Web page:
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Ask the Doc: Elbow Pain By Dr. Vince DiSaia

| February 15, 2013 | Reply

By Dr. Vince DiSaia

Ask the Doc, is a Boulderng Portal section dedicated to bouldering and climbing injuries, prevention and treatment. We will take a user injury submission and address it’s cause and possible plan for recovery.

If you have a tweak, pain or just want to stay healthy send us your submission and we will try to address each one.

Q: I have been battling with elbow pain for months and I cannot seem to get it to go away. I recently aggravated it campusing and now I am in much more pain. I have a bunch of friends complaning about the same injury, what is going on Doc?

tenniselbowA: The elbow is a very common site for injury.  If the pain is located directly on or immediately next to the bone on the outside of the elbow then you most likely have “tennis elbow”.  While this is the common terminology, the medical term for the injury is lateral epicondylosis.  The reason this is such a common injury is that many of the muscles that control the forearm and hand attach to this bone.  Overuse or excessive load to these structures can cause scar tissue to build up within the muscles and tendons.  As this scar tissue accumulates it effectively makes the muscles shorter and less elastic.  This in turn increases the stress that is placed on the attachment point – in this case the outside part of the humerus.  The consequence is pain not only in the damaged tissues, but also at the bony attachment.  This injury can be extremely limiting and simple things such as lifting a coffee cup can become painful.

Since pain can be generated with the most basic uses of the hand/forearm, tennis elbow can be quite difficult to overcome.  The quickest road to recovery should include soft tissue therapy to heal the damaged tissues.  This allows normal, healthy tissue to replace injured tissue which makes the area stronger and more resilient to further use.  Therapy may also include things such as ultrasound, joint mobilizations, functional taping, basic stretches, and potentially basic exercises.  The biggest trick is to allow the area enough time to heal without repeated irritation.  However, if the injury is severe then you may be re-aggravating the area dozens of times each day just by performing the simple tasks of day-to-day living.  Every time you use the arm and feel pain in the area, you are mildly re-irritating the injury and slowing recovery time.

The million-dollar question that athletes always ask is, “Do I have to stop training?”.  I am a big fan of keeping up with as much activity as possible without further damaging the area or significantly slowing down healing time.  Your best guideline is pain.  If climbing causes a significant increase in pain either during or after activity then you are further damaging the area and preventing healing.  There is no black-and-white answer to this question so you must be hyper-aware of what you feel and whether the pain is changing in either intensity or frequency.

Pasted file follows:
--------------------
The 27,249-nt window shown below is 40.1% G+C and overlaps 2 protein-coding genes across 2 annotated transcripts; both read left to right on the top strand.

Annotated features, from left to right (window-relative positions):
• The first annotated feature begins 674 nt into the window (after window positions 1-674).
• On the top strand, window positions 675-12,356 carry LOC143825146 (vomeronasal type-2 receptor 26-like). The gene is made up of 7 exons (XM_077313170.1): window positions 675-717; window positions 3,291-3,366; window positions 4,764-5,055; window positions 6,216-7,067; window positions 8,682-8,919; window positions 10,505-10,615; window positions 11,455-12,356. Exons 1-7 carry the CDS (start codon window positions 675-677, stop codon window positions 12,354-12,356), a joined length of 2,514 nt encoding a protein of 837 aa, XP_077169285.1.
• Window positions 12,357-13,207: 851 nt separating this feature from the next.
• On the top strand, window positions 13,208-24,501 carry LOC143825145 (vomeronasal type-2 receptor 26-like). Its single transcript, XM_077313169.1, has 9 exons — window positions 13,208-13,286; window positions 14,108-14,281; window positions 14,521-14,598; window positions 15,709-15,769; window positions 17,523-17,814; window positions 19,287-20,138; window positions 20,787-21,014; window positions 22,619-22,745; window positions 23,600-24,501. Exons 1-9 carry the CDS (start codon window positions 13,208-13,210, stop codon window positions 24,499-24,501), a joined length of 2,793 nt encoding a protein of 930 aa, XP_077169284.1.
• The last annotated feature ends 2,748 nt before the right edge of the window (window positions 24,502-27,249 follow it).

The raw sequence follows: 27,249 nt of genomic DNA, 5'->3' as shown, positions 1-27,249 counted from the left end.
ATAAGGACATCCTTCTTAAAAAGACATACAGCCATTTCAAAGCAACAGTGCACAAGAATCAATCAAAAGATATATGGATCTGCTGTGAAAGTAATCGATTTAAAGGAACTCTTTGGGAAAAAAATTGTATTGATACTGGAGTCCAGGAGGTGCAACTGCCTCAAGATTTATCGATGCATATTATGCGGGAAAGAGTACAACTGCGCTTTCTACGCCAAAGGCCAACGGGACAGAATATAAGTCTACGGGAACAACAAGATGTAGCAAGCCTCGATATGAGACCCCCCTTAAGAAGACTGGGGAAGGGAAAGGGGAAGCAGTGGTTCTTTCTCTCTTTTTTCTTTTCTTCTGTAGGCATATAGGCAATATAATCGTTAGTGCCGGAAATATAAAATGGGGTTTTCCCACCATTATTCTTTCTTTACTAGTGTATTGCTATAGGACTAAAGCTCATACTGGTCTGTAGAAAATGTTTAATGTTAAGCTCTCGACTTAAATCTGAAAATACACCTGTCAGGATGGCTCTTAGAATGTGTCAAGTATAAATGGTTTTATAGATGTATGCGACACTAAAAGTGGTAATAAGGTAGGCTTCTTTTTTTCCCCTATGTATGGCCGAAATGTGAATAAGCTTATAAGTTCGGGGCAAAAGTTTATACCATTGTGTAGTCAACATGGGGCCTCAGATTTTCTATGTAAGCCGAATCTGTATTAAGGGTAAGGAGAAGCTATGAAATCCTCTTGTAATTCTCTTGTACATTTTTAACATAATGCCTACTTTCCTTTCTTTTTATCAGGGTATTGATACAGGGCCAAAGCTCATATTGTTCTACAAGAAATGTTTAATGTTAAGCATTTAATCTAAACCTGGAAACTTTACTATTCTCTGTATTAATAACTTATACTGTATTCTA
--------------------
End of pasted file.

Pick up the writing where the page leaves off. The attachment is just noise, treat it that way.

A forearm brace may be a good, temporary option to keep you from irritating the area throughout the day and allow more healing time.  You can also try wearing it during climbing if you find that is significantly reduces pain.  However, as soon as you find that an activity is pain-free without the brace then you need to stop wearing it for that particular activity.  Strength in the forearm muscles needs to be built up again and wearing the brace prevents this from happening.

Other things that you may want to consider trying are natural, homeopathic anti-inflammatory creams.  They can help naturally reduce painful inflammation and create an environment more suitable for healing.  Supplementing with various vitamins, minerals, enzymes, and/or other products may also help optimize the body’s environment, but these are specific to each person and must be guided by a health professional.

While some people can get away with just ‘waiting it out’, many times these injuries need to be treated aggressively for full recovery and to prevent it from re-occurring in the near future.  The sooner you address it, the sooner you can be back climbing with no pain and improved strength.  Always remember that the goal is to get the body in a position where you can perform your best.  Pain and damaged tissue will only hold you back from improving your climbing skills.

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For more information on Dr. Vince or his clinic visit www.MomentumSportsTherapy.com or contact him directly at drvince@momentumsportstherapy.com.

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Category: Ask the Doc, Blog, Injuries

About the Author ()

Dr. Vince DiSaia, DC, CSCS, is a chiropractor and clinic director at Momentum Sports Therapy in Lake Forest, CA. He works with all types of clients, but specializes in the treatment of athletes or those leading an active lifestyle. Dr Vince regularly holds seminars to educate trainers, doctors, and the general public about various subjects including low back pain, running injury prevention, and golf fitness. He has also co-authored a book entitled "Golf Anatomy" which highlights the body’s function within the golf swing and how to efficiently improve golf fitness. For more information on Dr. Vince or his clinic visit www.MomentumSportsTherapy.com or contact him directly at drvince@momentumsportstherapy.com.

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